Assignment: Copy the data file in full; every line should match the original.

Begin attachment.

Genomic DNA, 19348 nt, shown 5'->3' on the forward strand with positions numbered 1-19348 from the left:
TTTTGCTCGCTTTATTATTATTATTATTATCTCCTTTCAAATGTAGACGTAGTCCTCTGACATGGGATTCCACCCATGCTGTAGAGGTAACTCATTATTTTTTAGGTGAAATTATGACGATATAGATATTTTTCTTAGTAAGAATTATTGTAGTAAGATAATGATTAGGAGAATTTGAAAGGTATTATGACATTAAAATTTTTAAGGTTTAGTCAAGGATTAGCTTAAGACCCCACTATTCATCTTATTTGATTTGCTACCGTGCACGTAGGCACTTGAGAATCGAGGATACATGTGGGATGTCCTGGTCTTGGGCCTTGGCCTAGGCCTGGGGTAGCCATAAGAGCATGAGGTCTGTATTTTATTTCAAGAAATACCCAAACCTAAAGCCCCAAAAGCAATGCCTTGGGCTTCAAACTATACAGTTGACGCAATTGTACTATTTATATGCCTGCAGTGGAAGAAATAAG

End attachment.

Genomic DNA, 19348 nt, shown 5'->3' on the forward strand with positions numbered 1-19348 from the left:
TTTTGCTCGCTTTATTATTATTATTATTATCTCCTTTCAAATGTAGACGTAGTCCTCTGACATGGGATTCCACCCATGCTGTAGAGGTAACTCATTATTTTTTAGGTGAAATTATGACGATATAGATATTTTTCTTAGTAAGAATTATTGTAGTAAGATAATGATTAGGAGAATTTGAAAGGTATTATGACATTAAAATTTTTAAGGTTTAGTCAAGGATTAGCTTAAGACCCCACTATTCATCTTATTTGATTTGCTACCGTGCACGTAGGCACTTGAGAATCGAGGATACATGTGGGATGTCCTGGTCTTGGGCCTTGGCCTAGGCCTGGGGTAGCCATAAGAGCATGAGGTCTGTATTTTATTTCAAGAAATACCCAAACCTAAAGCCCCAAAAGCAATGCCTTGGGCTTCAAACTATACAGTTGACGCAATTGTACTATTTATATGCCTGCAGTGGAAGAAATAAG